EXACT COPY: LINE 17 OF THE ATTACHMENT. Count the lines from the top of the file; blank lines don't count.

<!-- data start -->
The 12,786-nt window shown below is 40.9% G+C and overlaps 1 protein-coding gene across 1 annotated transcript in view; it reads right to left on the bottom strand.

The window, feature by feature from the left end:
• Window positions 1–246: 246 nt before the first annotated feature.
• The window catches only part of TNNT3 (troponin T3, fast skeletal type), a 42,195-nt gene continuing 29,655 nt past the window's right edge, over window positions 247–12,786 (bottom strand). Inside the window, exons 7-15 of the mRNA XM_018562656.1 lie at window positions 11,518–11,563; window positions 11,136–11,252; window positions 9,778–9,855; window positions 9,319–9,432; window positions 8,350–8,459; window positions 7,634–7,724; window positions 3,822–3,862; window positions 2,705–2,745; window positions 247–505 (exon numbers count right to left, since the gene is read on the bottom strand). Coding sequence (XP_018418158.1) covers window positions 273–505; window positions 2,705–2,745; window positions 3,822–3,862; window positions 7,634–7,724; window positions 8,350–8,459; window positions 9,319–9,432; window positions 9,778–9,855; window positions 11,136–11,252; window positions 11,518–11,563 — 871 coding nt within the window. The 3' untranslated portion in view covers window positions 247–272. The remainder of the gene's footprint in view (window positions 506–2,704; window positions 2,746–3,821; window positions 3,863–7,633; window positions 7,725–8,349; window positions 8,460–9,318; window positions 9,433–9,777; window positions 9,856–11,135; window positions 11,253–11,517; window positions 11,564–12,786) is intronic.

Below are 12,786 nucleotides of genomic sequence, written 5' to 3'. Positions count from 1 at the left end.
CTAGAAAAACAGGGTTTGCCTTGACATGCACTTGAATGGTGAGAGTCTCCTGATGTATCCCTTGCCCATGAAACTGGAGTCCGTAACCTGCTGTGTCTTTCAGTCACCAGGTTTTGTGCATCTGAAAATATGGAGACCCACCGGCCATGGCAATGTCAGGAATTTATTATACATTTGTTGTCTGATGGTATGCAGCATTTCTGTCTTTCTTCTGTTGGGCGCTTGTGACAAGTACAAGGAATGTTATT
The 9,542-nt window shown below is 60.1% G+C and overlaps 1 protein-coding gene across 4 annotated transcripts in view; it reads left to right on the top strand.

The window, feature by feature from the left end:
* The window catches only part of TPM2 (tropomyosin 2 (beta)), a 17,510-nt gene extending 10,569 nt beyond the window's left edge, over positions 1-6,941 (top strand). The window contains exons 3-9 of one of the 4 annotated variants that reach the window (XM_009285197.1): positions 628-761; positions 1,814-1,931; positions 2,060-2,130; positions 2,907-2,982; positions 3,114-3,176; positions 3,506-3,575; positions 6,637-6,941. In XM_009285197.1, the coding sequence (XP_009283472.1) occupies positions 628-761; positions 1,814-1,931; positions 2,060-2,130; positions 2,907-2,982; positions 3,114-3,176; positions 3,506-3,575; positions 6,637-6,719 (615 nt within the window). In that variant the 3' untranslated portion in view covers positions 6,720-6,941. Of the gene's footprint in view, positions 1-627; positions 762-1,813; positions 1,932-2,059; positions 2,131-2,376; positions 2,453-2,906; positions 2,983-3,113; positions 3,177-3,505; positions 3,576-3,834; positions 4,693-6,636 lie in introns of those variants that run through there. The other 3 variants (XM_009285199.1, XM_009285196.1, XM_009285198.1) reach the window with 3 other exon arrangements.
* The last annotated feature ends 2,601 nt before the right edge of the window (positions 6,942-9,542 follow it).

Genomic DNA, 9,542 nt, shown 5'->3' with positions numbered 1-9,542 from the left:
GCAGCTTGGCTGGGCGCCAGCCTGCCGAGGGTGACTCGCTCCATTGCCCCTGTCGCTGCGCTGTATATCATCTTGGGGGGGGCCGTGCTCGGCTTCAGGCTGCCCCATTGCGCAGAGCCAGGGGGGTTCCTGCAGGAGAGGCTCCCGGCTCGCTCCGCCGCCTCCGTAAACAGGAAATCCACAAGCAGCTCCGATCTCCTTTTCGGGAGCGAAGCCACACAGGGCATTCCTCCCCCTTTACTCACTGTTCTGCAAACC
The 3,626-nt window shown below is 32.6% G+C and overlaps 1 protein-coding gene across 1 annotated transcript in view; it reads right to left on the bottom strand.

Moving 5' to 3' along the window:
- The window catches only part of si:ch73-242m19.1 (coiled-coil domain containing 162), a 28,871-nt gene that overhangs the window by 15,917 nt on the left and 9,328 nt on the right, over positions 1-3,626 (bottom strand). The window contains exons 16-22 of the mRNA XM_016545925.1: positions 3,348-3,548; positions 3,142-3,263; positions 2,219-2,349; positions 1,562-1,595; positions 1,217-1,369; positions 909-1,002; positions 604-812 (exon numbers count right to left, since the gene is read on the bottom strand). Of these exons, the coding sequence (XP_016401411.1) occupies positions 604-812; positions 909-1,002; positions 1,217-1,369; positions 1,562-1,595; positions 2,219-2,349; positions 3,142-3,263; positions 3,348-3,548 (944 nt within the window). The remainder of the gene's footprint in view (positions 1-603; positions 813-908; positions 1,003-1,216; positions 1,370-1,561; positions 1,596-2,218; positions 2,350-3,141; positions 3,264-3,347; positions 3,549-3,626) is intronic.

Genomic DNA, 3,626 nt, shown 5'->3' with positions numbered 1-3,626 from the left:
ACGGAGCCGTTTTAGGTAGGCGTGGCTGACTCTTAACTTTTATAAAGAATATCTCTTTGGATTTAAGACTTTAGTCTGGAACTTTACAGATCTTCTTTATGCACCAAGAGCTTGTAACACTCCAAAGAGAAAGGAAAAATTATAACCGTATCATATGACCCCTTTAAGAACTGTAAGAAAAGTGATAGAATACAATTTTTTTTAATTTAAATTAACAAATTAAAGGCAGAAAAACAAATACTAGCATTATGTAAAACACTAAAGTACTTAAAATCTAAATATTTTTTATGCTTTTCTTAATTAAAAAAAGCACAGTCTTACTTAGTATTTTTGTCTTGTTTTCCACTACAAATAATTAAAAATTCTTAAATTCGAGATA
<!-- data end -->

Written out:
ACGGAGCCGTTTTAGGTAGGCGTGGCTGACTCTTAACTTTTATAAAGAATATCTCTTTGGATTTAAGACTTTAGTCTGGAACTTTACAGATCTTCTTTATGCACCAAGAGCTTGTAACACTCCAAAGAGAAAGGAAAAATTATAACCGTATCATATGACCCCTTTAAGAACTGTAAGAAAAGTGATAGAATACAATTTTTTTTAATTTAAATTAACAAATTAAAGGCAGAAAAACAAATACTAGCATTATGTAAAACACTAAAGTACTTAAAATCTAAATATTTTTTATGCTTTTCTTAATTAAAAAAAGCACAGTCTTACTTAGTATTTTTGTCTTGTTTTCCACTACAAATAATTAAAAATTCTTAAATTCGAGATA